My pain or our pain? The importance of parental factors in pediatric (chronic) pain   August 24th, 2017

​Similar as in adults, children’s pain experience occurs within a complex biopsychosocial framework. However, the presence of specific factors and their relative share in contributing to the development and maintenance of pain in children are distinct from those in adults. Indeed, children with pain are not miniature adults with pain.

Part of what makes one unique is determined by the genetic material which is passed from parents to progeny. Subsequently, parents may, among other things, transmit (heightened) pain sensitivity through genetic disposition. For instance, through genetic factors influencing psychological (e.g. pain catastrophizing) as well as sensory (e.g. response to laboratory pain induction techniques) components of the pain experience. Furthermore, maternal pre- and perinatal stress and health behaviors (i.e. physical activity, diet, medication use) impact on early neurobiological development and may thus contribute to pain vulnerabilities in their offspring (Stone and Wilson, 2016).

Additionally, parents also form a substantial part of children’s social environment, thereby exerting a powerful impact on the pain experience of children. Indeed, social factors in pediatric pain usually take place in another context than in adults with pain (Palermo and Chambers, 2005).

According to the social learning theory, children may learn behavioral responses to pain from their parents through observing and imitating what they have observed (Bandura, 1977). When parents hold strong beliefs about a high threat value of (persistent) pain, even in the absence of structural damage, this may contribute to (chronic) pain vulnerability and related disability in their offspring. Indeed, such maladaptive beliefs may lead to parental modeling of maladaptive pain behaviors (e.g. activity avoidance because of the inappropriate belief that activity is dangerous) as well as parental reinforcement of children’s maladaptive pain behaviors through protective or solicitous responding to children’s pain complaints (Palermo and Chambers, 2005; Stone and Wilson, 2016).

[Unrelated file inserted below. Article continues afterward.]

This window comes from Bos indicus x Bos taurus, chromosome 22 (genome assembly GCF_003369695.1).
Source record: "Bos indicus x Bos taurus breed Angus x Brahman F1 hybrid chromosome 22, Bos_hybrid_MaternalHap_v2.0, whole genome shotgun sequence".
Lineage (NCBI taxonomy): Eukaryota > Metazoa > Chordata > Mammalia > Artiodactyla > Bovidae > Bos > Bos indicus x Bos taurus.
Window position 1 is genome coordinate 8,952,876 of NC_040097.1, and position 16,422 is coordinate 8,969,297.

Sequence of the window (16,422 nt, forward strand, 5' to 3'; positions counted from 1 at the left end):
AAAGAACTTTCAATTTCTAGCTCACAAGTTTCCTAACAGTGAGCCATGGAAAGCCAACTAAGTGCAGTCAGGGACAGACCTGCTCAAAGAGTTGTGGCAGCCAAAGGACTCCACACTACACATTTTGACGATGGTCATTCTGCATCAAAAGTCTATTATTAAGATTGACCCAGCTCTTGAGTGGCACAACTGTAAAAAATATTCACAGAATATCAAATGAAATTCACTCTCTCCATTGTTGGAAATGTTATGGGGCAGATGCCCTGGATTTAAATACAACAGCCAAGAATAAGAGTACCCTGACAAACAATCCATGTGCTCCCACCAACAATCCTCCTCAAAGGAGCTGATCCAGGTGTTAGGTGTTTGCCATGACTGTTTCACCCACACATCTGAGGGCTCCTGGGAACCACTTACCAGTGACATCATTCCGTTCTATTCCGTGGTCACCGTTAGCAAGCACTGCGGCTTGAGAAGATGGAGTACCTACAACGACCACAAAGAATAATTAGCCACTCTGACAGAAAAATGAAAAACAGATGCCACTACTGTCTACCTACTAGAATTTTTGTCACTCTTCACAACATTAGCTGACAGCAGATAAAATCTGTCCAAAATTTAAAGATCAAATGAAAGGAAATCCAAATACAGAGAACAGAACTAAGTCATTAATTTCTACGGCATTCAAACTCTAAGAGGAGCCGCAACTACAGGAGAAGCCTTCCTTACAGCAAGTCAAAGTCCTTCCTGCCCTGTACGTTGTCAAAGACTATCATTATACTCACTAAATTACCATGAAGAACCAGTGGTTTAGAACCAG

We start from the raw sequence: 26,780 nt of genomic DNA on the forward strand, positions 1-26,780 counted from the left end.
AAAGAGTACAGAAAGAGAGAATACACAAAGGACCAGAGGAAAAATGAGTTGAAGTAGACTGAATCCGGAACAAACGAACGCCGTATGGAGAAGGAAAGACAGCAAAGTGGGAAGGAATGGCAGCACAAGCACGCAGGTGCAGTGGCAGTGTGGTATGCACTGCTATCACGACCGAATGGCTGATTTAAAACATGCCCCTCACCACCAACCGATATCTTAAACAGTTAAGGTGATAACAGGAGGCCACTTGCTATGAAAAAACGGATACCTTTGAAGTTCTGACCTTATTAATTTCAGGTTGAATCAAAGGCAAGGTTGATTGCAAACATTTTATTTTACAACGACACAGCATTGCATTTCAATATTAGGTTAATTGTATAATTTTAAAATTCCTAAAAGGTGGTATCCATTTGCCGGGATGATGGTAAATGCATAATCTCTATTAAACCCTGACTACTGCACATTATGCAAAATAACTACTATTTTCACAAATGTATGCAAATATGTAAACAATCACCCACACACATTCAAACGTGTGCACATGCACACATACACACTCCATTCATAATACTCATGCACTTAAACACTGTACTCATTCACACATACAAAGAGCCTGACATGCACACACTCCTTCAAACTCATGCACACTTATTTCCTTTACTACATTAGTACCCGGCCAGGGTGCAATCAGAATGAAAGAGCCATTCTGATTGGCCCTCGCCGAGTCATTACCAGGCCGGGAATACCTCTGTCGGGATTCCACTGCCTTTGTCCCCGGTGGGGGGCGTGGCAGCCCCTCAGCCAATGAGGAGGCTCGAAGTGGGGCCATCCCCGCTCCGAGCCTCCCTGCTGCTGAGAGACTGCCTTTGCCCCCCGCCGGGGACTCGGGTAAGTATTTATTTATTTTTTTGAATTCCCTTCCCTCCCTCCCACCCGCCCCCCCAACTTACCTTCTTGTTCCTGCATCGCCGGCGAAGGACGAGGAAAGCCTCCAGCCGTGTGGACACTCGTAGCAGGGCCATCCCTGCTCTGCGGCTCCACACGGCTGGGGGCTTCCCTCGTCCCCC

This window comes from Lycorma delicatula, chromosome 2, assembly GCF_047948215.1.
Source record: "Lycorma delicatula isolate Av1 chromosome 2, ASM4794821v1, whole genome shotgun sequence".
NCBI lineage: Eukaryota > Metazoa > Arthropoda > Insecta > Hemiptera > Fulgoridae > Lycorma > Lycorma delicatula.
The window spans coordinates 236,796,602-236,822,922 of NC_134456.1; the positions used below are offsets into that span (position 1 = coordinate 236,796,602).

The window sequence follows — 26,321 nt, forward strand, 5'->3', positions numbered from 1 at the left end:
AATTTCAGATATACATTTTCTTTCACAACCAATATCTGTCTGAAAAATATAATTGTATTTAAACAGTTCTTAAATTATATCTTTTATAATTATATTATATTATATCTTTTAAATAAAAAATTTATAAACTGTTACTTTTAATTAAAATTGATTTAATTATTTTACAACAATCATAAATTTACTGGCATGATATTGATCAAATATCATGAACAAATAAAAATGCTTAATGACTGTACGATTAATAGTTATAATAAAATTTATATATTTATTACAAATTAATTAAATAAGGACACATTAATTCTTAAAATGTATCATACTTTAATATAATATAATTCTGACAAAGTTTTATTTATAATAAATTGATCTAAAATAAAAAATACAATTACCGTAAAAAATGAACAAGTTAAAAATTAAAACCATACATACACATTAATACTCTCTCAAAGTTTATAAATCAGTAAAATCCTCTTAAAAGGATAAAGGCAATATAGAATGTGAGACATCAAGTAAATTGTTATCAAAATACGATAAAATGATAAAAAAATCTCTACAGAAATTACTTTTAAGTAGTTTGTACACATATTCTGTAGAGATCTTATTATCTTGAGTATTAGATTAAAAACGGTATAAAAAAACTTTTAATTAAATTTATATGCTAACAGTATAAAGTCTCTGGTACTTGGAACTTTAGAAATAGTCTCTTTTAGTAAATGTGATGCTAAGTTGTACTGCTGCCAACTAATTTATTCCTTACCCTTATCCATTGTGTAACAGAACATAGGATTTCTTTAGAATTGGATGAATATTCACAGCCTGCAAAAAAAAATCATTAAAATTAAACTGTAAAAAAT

In the context of acute painful events such as painful medical procedures (e.g. immunization), reassurance is the most common exhibited parental behavior. However, counterintuitively, this has been linked to higher levels of child pain and distress. Children perceive their parents as being fearful or worried when they try to reassure them, especially when this is accompanied by a fearful facial expression. This in turn leads to higher fear in children during parental reassurance compared to parental distraction (McMurtry et al., 2010).

In addition, high catastrophizing parents (i.e. parents who perceive their child’s pain as highly threatening) may experience high distress and, accordingly, have a higher tendency to restrict their children’s behavior in order to reduce or avoid pain (e.g. keeping their child home from school more frequently), thus having a negative impact on important child life domains such as school functioning (Caes et al., 2011; Logan et al., 2012).

Given the bulk of evidence that demonstrates the importance of parental factors (i.e. parental beliefs, behavior, cognitions, etc.) on children’s acute and chronic pain outcomes, targeting parents’ pain-related attitudes, protective behavior in response to children’s pain, and children as well as parents’ knowledge about pain and the integral role of psychosocial and physical factors in precipitating and maintaining pain, may be important in the treatment of functional disability in pediatric chronic pain.

Kelly Ickmans

2017 Pain in Motion

References and further reading:

Stone AL, Wilson AC. Transmission of risk from parents with chronic pain to offspring: an integrative conceptual model. Pain. 2016;157(12):2628-2639.

Palermo TM, Chambers CT. Parent and family factors in pediatric chronic pain and disability: an integrative approach. Pain. 2005;119(1-3):1-4.

Bandura A. Social learning theory. Englewood Cliffs, NJ: Prentice-Hall. 1977

McMurtry CM, Chambers CT, McGrath PJ, Asp E. When "don't worry" communicates fear: Children's perceptions of parental reassurance and distraction during a painful medical procedure. Pain. 2010;150(1):52-8.

Caes L, Vervoort T, Eccleston C, Vandenhende M, Goubert L. Parental catastrophizing about child's pain and its relationship with activity restriction: the mediating role of parental distress. Pain. 2011;152(1):212-22.

Logan DE, Simons LE, Carpino EA. Too sick for school? Parent influences on school functioning among children with chronic pain. Pain. 2012;153(2):437-43.